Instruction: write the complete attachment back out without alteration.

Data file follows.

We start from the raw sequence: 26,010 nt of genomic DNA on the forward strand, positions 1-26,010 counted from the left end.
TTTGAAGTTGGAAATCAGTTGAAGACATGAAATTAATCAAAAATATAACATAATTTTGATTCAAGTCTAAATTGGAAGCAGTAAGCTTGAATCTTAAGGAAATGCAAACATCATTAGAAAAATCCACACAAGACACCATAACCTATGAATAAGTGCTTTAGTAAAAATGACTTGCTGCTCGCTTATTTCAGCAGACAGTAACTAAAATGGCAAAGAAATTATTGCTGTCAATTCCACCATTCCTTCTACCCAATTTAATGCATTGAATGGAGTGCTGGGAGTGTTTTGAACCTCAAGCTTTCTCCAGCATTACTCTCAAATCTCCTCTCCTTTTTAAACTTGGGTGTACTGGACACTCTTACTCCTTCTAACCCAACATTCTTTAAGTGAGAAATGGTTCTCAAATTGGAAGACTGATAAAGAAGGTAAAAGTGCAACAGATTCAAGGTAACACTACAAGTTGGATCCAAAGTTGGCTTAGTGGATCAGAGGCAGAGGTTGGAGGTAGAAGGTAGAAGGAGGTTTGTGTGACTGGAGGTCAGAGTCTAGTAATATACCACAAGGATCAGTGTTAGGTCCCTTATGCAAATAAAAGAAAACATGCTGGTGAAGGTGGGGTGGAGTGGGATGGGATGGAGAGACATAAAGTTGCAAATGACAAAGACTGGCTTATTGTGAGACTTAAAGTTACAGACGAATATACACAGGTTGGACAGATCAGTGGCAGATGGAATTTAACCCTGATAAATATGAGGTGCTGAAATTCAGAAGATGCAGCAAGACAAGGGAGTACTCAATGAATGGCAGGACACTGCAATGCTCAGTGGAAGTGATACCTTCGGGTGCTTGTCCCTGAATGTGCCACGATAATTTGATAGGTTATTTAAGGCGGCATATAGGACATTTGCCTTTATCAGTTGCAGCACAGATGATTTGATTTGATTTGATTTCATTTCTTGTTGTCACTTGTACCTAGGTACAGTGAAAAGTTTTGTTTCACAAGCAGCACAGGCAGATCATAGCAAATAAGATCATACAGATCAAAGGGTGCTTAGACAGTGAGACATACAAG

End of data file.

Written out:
We start from the raw sequence: 26,010 nt of genomic DNA on the forward strand, positions 1-26,010 counted from the left end.
TTTGAAGTTGGAAATCAGTTGAAGACATGAAATTAATCAAAAATATAACATAATTTTGATTCAAGTCTAAATTGGAAGCAGTAAGCTTGAATCTTAAGGAAATGCAAACATCATTAGAAAAATCCACACAAGACACCATAACCTATGAATAAGTGCTTTAGTAAAAATGACTTGCTGCTCGCTTATTTCAGCAGACAGTAACTAAAATGGCAAAGAAATTATTGCTGTCAATTCCACCATTCCTTCTACCCAATTTAATGCATTGAATGGAGTGCTGGGAGTGTTTTGAACCTCAAGCTTTCTCCAGCATTACTCTCAAATCTCCTCTCCTTTTTAAACTTGGGTGTACTGGACACTCTTACTCCTTCTAACCCAACATTCTTTAAGTGAGAAATGGTTCTCAAATTGGAAGACTGATAAAGAAGGTAAAAGTGCAACAGATTCAAGGTAACACTACAAGTTGGATCCAAAGTTGGCTTAGTGGATCAGAGGCAGAGGTTGGAGGTAGAAGGTAGAAGGAGGTTTGTGTGACTGGAGGTCAGAGTCTAGTAATATACCACAAGGATCAGTGTTAGGTCCCTTATGCAAATAAAAGAAAACATGCTGGTGAAGGTGGGGTGGAGTGGGATGGGATGGAGAGACATAAAGTTGCAAATGACAAAGACTGGCTTATTGTGAGACTTAAAGTTACAGACGAATATACACAGGTTGGACAGATCAGTGGCAGATGGAATTTAACCCTGATAAATATGAGGTGCTGAAATTCAGAAGATGCAGCAAGACAAGGGAGTACTCAATGAATGGCAGGACACTGCAATGCTCAGTGGAAGTGATACCTTCGGGTGCTTGTCCCTGAATGTGCCACGATAATTTGATAGGTTATTTAAGGCGGCATATAGGACATTTGCCTTTATCAGTTGCAGCACAGATGATTTGATTTGATTTGATTTCATTTCTTGTTGTCACTTGTACCTAGGTACAGTGAAAAGTTTTGTTTCACAAGCAGCACAGGCAGATCATAGCAAATAAGATCATACAGATCAAAGGGTGCTTAGACAGTGAGACATACAAG